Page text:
By Patty Murray and Barbara Boxer
It’s not much of a stretch for us to say the Affordable Care Act is one of the most significant pieces of legislation for women in our lifetimes. Not because of the battles we fought to get it to the president’s desk or because of the size or scope of the law. But because of the tangible and positive impact it has had, and will continue to have, on the health and well-being of American women and their families.
Last month, the law celebrated its fourth anniversary, serving as a stark reminder of where our nation’s health-care system was four short years ago — insurance companies had all the leverage, and, too often, women paid the price.
Thanks to the ACA, for the first time, women, not their insurance companies, are fully in charge of their health care. This is why we feel strongly that we can’t go back to the way things were.
Unfortunately, there are efforts under way all across the country to severely undermine a woman’s access to some of the critical and lifesaving services provided by the ACA. And no provision of this law has faced quite as many attacks as the idea of providing affordable, quality reproductive health services to the women of America.
We’ve seen attempt after attempt to eliminate access to abortion services and low-cost birth control designed to restrict a woman’s ability to make personal decisions about her own care. This means that now more than ever it is our job to protect these kinds of decisions for women, to fight for women’s health, and ensure that women’s health does not become a political football.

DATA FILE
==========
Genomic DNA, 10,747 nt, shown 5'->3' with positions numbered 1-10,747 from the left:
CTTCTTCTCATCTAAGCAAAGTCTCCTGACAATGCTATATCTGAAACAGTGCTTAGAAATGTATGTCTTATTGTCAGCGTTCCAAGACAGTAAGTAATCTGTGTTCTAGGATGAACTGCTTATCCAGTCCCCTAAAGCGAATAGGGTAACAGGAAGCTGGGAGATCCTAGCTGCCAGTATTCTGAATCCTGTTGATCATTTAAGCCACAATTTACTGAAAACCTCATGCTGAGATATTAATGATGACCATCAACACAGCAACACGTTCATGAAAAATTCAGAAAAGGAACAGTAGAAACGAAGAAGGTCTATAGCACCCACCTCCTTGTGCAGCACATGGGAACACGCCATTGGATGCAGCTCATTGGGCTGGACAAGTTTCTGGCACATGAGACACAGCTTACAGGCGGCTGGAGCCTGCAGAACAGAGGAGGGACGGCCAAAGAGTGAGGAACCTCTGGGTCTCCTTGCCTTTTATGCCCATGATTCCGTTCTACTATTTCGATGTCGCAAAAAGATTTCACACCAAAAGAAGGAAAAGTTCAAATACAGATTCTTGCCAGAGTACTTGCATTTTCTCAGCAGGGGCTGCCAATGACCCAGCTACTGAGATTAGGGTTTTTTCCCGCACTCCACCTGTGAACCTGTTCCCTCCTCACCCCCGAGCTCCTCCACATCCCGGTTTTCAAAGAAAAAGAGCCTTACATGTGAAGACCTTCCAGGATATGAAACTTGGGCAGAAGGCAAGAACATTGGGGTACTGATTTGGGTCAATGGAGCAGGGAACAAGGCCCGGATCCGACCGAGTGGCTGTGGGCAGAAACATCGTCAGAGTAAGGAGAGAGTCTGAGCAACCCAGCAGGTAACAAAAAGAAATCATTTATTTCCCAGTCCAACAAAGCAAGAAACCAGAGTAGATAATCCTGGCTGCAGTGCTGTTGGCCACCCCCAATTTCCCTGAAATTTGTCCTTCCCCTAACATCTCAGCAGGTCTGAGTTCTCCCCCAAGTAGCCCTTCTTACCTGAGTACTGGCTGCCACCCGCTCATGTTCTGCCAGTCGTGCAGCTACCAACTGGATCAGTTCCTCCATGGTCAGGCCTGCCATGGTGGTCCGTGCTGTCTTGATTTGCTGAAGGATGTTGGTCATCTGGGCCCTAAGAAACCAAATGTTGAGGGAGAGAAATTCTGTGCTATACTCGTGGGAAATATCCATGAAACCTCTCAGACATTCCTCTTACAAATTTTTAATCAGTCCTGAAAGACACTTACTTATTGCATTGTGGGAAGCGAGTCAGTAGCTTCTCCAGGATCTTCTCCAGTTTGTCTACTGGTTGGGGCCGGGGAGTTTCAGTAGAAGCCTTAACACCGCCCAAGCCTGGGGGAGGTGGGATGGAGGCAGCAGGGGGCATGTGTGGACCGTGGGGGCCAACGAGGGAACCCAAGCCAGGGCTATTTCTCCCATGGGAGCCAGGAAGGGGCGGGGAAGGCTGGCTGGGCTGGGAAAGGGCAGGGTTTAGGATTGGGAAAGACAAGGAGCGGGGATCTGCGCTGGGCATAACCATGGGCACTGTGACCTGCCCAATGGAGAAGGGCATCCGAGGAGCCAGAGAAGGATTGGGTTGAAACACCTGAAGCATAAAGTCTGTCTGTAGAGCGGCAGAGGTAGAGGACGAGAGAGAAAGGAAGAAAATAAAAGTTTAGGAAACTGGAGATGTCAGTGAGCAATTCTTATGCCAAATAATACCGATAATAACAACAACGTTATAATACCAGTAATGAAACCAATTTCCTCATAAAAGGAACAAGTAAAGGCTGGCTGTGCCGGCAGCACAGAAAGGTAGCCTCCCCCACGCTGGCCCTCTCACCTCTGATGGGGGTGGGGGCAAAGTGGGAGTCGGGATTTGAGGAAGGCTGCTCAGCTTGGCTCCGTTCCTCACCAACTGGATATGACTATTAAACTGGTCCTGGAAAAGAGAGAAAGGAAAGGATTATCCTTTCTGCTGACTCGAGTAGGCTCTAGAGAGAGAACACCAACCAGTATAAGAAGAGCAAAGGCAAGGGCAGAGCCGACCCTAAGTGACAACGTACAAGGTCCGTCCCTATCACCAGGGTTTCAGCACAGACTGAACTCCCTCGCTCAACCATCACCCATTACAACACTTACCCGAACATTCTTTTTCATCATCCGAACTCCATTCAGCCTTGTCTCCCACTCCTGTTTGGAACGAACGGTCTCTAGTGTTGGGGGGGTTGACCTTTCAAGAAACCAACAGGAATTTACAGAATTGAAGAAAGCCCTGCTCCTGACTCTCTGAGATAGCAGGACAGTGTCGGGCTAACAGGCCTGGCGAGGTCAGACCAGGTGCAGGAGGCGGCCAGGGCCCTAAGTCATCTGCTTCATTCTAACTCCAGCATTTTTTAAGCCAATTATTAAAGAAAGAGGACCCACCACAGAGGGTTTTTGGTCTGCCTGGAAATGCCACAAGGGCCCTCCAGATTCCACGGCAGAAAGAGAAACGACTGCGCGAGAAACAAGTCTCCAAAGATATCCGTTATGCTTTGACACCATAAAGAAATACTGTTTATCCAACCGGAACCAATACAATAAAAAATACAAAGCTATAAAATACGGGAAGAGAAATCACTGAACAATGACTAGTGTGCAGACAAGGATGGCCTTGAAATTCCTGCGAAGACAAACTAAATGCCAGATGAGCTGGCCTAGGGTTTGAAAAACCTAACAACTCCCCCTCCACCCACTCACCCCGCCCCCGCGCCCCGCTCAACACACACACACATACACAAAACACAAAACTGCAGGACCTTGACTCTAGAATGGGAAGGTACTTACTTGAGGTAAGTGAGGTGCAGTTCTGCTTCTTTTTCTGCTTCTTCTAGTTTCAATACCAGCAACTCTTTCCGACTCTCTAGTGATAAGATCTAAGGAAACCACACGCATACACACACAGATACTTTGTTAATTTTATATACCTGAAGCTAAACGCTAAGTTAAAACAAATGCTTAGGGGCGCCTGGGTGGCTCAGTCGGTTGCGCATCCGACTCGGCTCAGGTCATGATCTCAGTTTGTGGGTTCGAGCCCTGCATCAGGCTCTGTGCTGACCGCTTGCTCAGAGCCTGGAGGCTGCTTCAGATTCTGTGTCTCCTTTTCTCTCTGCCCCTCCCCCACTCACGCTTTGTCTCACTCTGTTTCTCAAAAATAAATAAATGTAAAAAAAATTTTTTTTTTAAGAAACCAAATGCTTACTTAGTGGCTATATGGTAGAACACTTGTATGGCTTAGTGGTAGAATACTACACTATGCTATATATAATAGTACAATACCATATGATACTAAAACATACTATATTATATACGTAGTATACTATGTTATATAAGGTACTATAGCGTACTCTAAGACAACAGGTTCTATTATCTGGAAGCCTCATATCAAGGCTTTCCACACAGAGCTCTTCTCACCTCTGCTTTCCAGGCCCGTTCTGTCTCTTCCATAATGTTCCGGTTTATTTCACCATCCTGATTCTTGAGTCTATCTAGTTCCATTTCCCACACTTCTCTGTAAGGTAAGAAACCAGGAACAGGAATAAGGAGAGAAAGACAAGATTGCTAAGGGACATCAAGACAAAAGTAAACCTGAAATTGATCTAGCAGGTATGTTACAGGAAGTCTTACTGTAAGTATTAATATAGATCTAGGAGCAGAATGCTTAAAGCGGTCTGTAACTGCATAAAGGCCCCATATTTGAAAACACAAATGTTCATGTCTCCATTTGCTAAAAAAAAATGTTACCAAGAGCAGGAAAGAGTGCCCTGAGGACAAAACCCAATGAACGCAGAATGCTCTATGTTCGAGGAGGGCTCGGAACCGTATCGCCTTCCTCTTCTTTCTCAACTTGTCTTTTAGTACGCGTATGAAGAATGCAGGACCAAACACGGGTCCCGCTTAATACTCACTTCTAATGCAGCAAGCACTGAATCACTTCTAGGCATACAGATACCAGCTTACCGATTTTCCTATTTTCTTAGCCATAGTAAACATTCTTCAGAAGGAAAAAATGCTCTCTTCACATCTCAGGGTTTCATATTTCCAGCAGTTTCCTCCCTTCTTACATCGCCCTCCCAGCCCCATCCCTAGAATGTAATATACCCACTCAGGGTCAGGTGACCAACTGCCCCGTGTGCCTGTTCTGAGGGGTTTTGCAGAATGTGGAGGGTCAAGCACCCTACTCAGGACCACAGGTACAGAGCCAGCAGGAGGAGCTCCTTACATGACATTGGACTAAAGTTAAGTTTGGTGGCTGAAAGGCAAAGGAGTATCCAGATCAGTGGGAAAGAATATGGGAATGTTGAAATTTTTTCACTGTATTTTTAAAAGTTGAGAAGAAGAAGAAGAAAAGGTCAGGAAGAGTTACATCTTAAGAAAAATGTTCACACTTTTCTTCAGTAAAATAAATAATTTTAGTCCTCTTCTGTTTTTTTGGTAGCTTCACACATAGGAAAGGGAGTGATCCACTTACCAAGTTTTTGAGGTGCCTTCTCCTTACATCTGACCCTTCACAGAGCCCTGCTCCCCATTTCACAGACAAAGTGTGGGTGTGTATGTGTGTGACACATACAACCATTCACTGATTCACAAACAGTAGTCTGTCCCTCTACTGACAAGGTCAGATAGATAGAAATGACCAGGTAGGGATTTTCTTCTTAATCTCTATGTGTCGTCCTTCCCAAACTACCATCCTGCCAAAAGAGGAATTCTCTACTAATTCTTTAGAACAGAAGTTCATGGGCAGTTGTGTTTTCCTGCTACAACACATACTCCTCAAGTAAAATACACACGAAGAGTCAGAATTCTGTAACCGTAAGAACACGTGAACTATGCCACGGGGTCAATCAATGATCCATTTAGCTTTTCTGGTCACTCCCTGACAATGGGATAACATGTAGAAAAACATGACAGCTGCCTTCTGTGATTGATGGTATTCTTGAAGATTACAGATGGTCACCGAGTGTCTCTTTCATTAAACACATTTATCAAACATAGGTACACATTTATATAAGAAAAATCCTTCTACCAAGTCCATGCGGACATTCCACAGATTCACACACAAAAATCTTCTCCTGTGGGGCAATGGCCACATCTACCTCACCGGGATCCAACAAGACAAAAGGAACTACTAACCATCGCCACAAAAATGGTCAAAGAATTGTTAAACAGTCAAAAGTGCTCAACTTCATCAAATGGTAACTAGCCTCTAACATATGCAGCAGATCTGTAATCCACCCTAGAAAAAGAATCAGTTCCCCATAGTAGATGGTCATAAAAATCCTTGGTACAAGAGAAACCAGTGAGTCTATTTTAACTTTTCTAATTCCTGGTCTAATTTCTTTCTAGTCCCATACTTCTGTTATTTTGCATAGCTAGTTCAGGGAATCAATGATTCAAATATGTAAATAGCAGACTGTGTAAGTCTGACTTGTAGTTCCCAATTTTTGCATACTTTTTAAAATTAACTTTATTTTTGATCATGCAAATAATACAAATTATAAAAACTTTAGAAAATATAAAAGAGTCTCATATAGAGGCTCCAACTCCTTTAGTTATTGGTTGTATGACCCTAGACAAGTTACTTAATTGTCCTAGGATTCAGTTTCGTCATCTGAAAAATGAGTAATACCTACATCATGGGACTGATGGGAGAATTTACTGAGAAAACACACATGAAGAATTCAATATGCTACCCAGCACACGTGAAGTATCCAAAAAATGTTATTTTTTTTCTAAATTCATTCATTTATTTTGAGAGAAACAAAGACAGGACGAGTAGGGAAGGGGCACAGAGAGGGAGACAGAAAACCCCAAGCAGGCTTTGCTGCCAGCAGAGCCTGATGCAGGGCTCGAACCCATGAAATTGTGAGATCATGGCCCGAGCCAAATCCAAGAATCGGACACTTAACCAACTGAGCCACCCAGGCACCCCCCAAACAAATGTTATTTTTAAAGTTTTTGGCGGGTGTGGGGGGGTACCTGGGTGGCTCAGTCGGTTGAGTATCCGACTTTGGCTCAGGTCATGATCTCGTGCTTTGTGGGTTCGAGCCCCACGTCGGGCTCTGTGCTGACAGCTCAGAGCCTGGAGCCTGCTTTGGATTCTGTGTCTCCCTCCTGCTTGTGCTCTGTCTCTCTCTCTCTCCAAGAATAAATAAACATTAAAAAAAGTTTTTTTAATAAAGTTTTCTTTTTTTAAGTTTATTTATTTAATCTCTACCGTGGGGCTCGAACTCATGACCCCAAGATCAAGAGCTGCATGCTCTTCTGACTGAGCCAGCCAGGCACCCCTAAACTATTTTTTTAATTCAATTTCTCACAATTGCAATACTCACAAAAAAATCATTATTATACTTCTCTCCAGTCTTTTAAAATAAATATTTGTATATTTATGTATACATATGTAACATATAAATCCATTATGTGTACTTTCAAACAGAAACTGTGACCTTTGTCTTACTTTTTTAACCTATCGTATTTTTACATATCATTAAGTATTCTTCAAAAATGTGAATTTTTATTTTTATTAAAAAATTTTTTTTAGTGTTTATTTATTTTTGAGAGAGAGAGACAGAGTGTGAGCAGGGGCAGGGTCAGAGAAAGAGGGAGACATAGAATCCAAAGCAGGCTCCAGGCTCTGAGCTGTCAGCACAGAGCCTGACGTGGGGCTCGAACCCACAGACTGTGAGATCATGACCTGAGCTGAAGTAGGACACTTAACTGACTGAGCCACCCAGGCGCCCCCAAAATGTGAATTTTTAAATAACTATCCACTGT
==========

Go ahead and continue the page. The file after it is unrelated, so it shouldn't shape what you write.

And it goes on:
For this reason, we were proud to lead members of our caucus in filing an amicus brief with the Supreme Court in two cases brought by CEOs who want to take away their employees’ right to insurance coverage for birth control, which is guaranteed under the ACA.
Allowing a woman’s boss to call the shots about her access to birth control should be inconceivable to all Americans in this day and age, and takes us back to a place in history when women had no voice or choice. We have been able to directly link comprehensive preventive care, including birth control, to declines in maternal and infant mortality, reduced risk of ovarian cancer, better overall health outcomes, and far fewer unintended pregnancies and abortions — which is a goal we all should share.
In fact, contraception was included as a required preventive service in the ACA on the recommendation of the independent, nonprofit Institute of Medicine and other medical experts, because it is essential to the health of women and families.
What’s at stake in this case before the Supreme Court is whether a CEO’s personal beliefs can trump a woman’s right to access free or low-cost contraception under the ACA. We strongly believe that every American deserves to have access to high quality health-care coverage regardless of where they work.
If these bosses are allowed to evade this law, what would happen to other legal protections for employees? Could an employer decide not to cover HIV treatment? Could an employer opt out of having to comply with anti-discrimination laws? Corporations must not be able to use religion as a license to discriminate.
We are proud to be joined in filing the brief by 17 other senators who were in office when Congress enacted the religious protections through the Religious Freedom Restoration Act in 1993 and when we made access to women’s health care available through the ACA in 2010. We know that Congress did not intend for a corporation, or its shareholders, to restrict a women’s access to preventive health care.
Improving access to birth control is good health and economic policy. While many of our colleagues believe repealing the ACA and access to reproductive health services is a political winner for them, the truth is that the law is a winner for women, men, children, and our health-care system. We can’t turn back the clock on the critical services this law provides. Politics should not matter when it comes to making sure Americans get the care they need at a cost they can afford.
Democratic senators Patty Murray of Washington and Barbara Boxer of California wrote this for McClatchy-Tribune News Service.